For the first time, a research group from Australia has unraveled the history of climate change upheaval on the Great Barrier Reef over the past eight millennia.
Headed by the University of Queensland graduate Dr. Marcos Salas-Saavedra, the research group examined rare earth elements in drilled reef cores. This unveils a deep history of wild weather.
Eight thousand years ago, extreme runoff from an intense Indian-Australian summer monsoon affected water quality in the southern offshore Reef. Water in the GBR was much dirtier, and poor water quality is known to be a major cause of reef decline around the world.
Dr. Marcos Salas-Saavedra, Graduate, University of Queensland
Salas-Saavedra continued, “But 1,000 years later, monsoonal rains eased and the water quality greatly improved. We noticed water quality declined during times of dampened El Niño Southern Oscillation frequency, which may have led to more La Niña-dominated wet climates in Queensland at those times—like the weather we have seen this year in Queensland.”
“But as El Niño-dominated weather patterns became established, southern Great Barrier Reef water quality again improved to give us the beautiful Reef we know and love,” added Salas-Saavedra.
The new data enables scientists to comprehend for the first-time what water quality was like on the Great Barrier Reef over a prolonged period.
Professor Gregory Webb stated the study offers a new and separate source of palaeoclimate data, not only for the Great Barrier Reef but possibly for reefs throughout the world.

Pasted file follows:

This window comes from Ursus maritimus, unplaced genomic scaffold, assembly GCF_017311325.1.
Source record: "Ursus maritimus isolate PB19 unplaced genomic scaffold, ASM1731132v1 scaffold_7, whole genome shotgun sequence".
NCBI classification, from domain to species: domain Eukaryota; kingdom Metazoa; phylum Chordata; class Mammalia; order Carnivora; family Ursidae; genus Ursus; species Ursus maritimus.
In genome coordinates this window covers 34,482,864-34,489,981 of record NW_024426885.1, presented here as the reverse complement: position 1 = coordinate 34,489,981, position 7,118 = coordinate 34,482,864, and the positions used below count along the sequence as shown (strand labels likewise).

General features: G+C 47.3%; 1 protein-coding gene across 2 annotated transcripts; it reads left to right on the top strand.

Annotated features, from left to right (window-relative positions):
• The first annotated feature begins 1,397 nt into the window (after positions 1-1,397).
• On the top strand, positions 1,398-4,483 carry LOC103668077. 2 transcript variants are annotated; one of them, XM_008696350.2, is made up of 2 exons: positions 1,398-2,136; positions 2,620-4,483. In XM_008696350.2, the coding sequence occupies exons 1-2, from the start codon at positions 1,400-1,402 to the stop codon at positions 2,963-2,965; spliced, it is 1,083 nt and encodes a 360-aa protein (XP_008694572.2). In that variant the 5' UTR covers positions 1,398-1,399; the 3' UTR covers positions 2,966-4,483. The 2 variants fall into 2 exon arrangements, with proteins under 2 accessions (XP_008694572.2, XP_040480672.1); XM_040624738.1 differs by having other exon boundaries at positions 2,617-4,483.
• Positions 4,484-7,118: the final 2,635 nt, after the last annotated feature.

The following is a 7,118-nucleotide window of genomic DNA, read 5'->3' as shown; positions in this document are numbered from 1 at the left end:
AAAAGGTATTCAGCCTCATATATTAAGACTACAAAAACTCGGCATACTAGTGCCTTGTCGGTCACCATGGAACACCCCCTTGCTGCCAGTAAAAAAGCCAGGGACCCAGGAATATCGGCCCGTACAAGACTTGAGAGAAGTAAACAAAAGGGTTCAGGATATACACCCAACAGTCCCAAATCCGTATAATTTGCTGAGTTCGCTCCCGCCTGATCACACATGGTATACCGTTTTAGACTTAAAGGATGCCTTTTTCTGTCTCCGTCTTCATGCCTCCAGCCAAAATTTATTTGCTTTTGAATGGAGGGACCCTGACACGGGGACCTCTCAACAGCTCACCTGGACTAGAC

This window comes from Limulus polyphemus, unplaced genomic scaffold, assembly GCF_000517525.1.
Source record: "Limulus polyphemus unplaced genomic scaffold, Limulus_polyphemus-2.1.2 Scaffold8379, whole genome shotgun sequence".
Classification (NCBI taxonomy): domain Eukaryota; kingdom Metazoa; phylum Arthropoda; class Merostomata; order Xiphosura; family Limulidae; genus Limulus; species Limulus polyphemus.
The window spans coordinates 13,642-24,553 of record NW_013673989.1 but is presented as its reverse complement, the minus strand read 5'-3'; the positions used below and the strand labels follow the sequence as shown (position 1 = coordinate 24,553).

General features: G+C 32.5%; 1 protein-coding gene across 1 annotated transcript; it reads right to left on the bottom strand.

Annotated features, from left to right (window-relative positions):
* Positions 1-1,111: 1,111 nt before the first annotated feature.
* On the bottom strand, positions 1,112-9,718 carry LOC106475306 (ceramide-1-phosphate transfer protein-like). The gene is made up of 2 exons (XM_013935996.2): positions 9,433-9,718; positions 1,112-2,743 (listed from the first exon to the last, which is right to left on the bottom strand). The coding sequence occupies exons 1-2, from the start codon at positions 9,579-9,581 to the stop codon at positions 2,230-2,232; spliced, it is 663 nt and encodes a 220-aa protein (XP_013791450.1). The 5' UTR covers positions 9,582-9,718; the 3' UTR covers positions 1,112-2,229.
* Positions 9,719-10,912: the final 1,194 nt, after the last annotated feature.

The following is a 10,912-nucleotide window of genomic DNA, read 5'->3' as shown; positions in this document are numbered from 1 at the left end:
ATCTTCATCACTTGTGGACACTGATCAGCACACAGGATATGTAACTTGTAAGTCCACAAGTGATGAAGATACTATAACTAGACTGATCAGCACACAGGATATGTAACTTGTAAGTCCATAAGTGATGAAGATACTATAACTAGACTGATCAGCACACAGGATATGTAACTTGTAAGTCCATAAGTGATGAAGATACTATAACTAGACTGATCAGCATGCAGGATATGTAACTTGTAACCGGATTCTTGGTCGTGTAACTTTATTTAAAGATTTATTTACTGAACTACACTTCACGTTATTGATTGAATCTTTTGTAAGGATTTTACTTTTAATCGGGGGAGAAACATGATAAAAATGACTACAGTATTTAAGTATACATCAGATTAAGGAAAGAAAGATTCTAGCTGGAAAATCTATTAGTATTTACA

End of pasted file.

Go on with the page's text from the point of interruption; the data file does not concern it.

Knowing more about how the Great Barrier Reef responded to past environmental changes is essential to help inform us how reefs can be better managed in the future. We have created a toolkit to understand subtle differences in water quality—even in offshore reefs—and it can be applied over much longer time frames where reef core material is available.
Gregory Webb, Professor, The University of Queensland
Webb added, “Importantly, this type of analysis enables us to examine how ancient water quality may have impacted coral growth rates, overall reef growth rates, and any shifts in reef ecology at the same time.”
Reef cores were retrieved from Heron and One Tree reefs by UQ’s Dorothy Hill Research Vessel before Professor Jianxin Zhao dated and examined the cores at UQ’s Radiogenic Isotope Facility.
The analysis concentrated on rare earth elements that have been conserved in microbialites — rocks made by microbes. This has been increasing across the Great Barrier Reef’s history.
The study was performed as part of an ARC-funded consortium of UQ (Professors Gregory Webb and Jianxin Zhao), the University of Sydney (Professor Jody Webster), and Queensland University of Technology (Dr. Luke Nothdurft).
Salas-Saavedra, M., et al. (2022) Holocene microbialite geochemistry records > 6000 years of secular influence of terrigenous flux on water quality for the southern Great Barrier Reef. Chemical Geology. doi.org/10.1016/j.chemgeo.2022.120871.